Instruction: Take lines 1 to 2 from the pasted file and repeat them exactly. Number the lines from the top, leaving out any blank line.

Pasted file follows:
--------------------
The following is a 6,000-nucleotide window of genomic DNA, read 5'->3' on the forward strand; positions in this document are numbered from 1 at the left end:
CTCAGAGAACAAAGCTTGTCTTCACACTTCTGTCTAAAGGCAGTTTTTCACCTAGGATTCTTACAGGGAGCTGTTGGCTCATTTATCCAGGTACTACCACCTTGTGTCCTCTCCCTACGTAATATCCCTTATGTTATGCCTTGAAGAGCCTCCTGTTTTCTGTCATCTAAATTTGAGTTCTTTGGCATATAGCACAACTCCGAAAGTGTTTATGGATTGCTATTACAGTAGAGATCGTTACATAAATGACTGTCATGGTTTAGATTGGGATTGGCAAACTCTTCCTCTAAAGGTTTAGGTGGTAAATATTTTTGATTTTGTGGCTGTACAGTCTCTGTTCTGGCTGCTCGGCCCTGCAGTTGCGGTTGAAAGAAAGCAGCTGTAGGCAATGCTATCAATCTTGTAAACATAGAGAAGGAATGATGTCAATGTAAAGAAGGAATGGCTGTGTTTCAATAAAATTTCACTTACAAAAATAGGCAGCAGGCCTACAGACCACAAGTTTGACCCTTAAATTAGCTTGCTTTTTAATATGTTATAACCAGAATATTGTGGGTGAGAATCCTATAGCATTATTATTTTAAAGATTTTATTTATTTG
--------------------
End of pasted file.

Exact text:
The following is a 6,000-nucleotide window of genomic DNA, read 5'->3' on the forward strand; positions in this document are numbered from 1 at the left end:
CTCAGAGAACAAAGCTTGTCTTCACACTTCTGTCTAAAGGCAGTTTTTCACCTAGGATTCTTACAGGGAGCTGTTGGCTCATTTATCCAGGTACTACCACCTTGTGTCCTCTCCCTACGTAATATCCCTTATGTTATGCCTTGAAGAGCCTCCTGTTTTCTGTCATCTAAATTTGAGTTCTTTGGCATATAGCACAACTCCGAAAGTGTTTATGGATTGCTATTACAGTAGAGATCGTTACATAAATGACTGTCATGGTTTAGATTGGGATTGGCAAACTCTTCCTCTAAAGGTTTAGGTGGTAAATATTTTTGATTTTGTGGCTGTACAGTCTCTGTTCTGGCTGCTCGGCCCTGCAGTTGCGGTTGAAAGAAAGCAGCTGTAGGCAATGCTATCAATCTTGTAAACATAGAGAAGGAATGATGTCAATGTAAAGAAGGAATGGCTGTGTTTCAATAAAATTTCACTTACAAAAATAGGCAGCAGGCCTACAGACCACAAGTTTGACCCTTAAATTAGCTTGCTTTTTAATATGTTATAACCAGAATATTGTGGGTGAGAATCCTATAGCATTATTATTTTAAAGATTTTATTTATTTG